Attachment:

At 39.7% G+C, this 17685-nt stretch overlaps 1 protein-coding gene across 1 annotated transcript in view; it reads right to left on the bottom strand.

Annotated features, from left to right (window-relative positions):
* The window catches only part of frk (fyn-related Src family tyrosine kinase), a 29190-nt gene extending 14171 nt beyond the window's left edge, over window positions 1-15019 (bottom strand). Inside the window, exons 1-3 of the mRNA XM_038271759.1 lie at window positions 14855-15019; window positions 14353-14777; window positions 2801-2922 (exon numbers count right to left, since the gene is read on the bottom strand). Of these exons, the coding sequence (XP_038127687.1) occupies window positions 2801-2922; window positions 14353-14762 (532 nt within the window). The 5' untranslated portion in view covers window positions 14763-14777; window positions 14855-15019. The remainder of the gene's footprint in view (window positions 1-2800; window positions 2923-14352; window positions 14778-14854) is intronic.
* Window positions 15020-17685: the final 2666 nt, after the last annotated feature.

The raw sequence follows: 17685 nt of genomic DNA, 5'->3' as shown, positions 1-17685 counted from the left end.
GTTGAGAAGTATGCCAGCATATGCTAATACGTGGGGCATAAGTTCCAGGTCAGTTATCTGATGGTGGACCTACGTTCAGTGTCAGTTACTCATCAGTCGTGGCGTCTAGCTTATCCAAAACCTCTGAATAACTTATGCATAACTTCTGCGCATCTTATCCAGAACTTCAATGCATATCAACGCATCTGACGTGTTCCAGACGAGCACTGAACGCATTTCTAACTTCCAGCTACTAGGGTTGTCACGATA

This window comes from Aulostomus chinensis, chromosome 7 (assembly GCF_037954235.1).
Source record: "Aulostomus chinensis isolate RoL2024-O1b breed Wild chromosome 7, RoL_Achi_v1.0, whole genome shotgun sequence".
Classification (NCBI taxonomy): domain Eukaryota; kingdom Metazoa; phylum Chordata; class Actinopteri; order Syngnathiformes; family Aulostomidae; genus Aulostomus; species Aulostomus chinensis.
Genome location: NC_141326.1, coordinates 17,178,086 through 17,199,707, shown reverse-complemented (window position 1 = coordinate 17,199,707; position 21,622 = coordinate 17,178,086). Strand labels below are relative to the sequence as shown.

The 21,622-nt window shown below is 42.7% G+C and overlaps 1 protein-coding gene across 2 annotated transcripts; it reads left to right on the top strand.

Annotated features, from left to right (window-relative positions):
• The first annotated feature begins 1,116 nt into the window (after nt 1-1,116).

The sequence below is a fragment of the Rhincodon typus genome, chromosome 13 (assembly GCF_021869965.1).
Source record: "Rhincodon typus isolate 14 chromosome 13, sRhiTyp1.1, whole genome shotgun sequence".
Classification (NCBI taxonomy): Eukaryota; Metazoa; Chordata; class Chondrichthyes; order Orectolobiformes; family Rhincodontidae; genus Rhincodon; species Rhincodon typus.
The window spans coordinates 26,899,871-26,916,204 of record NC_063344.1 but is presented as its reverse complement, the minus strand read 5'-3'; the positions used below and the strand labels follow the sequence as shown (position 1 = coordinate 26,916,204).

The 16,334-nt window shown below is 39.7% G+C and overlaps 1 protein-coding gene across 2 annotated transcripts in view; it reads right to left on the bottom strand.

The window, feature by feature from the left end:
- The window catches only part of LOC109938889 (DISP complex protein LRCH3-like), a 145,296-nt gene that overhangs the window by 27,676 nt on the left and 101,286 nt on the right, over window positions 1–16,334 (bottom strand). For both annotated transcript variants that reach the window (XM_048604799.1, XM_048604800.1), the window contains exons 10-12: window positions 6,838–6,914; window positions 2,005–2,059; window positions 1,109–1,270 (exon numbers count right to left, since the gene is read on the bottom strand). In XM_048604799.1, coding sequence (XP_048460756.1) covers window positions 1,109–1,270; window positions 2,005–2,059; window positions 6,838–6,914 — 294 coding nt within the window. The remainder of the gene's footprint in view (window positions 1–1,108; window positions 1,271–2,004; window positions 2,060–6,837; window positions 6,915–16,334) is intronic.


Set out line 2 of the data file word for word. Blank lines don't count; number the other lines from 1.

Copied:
Annotated features, from left to right (window-relative positions):